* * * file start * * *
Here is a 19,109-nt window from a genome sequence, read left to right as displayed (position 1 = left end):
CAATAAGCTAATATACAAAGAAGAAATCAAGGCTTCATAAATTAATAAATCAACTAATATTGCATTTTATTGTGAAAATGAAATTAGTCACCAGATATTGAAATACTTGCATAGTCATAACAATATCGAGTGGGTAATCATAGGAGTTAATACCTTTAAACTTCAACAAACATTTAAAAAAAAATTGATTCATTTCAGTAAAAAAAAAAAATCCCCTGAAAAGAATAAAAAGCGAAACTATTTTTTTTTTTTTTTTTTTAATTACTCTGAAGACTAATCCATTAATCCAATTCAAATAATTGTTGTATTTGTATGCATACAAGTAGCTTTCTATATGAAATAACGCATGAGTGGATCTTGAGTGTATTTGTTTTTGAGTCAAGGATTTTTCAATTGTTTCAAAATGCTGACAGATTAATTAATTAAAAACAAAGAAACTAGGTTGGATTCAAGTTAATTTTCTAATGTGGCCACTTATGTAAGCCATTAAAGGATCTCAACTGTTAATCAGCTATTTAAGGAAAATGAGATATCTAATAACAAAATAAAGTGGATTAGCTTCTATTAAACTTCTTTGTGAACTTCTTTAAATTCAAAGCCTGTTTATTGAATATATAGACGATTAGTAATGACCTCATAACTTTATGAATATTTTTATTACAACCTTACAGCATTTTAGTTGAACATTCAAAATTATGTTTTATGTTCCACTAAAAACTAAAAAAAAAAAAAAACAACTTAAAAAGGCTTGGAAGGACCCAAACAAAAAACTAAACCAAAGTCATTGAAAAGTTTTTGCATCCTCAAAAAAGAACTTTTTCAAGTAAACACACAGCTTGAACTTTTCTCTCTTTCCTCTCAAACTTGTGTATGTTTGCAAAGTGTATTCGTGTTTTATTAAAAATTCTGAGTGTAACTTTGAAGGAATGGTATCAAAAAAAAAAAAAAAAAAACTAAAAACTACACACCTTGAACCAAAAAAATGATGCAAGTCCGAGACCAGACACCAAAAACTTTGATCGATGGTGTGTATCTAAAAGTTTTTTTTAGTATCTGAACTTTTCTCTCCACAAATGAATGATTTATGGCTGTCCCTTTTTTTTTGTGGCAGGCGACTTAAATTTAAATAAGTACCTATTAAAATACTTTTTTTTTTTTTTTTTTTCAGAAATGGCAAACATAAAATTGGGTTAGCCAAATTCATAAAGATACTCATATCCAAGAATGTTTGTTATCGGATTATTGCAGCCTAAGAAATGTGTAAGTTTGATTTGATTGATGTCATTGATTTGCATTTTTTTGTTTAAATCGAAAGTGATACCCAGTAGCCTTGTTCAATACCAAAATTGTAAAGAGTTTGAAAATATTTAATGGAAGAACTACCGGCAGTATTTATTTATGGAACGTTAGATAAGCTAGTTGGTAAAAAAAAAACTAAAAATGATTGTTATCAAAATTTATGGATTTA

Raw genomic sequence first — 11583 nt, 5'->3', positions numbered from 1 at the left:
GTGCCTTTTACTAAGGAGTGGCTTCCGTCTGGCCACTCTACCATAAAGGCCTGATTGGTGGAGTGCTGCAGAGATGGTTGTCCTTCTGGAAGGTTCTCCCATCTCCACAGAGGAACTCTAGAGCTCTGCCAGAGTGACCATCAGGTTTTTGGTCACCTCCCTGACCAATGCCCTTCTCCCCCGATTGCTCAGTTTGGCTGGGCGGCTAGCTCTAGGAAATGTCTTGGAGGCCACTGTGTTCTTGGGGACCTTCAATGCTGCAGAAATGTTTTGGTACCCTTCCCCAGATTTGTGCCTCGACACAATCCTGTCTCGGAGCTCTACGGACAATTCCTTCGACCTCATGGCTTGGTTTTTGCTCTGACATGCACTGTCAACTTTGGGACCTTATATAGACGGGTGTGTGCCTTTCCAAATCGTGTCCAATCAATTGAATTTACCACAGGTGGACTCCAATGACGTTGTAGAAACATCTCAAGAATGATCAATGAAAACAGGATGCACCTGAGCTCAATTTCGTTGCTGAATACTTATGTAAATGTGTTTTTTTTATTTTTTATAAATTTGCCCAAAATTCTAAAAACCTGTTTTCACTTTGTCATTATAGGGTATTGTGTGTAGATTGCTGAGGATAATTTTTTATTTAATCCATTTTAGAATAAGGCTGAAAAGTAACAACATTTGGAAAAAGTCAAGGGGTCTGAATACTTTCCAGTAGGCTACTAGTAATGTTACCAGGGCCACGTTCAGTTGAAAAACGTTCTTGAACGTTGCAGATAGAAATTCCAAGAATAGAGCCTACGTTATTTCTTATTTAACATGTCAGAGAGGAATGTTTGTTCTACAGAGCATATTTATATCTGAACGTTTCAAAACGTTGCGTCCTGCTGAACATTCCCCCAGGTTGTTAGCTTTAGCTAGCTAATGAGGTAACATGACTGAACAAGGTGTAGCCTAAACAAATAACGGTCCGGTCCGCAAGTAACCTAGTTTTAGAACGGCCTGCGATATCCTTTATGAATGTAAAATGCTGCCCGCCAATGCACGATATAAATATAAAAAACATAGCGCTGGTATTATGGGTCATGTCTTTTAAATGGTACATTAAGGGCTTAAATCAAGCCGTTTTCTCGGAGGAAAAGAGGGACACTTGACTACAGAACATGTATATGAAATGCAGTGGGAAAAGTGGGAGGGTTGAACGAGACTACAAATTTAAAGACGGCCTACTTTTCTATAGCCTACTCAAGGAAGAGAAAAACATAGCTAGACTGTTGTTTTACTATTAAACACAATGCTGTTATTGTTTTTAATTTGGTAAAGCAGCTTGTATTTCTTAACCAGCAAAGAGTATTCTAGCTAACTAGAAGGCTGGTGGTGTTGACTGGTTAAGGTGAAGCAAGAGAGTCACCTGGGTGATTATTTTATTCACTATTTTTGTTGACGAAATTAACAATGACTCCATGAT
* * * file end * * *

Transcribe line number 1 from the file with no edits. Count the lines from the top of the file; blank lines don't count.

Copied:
Here is a 19,109-nt window from a genome sequence, read left to right as displayed (position 1 = left end):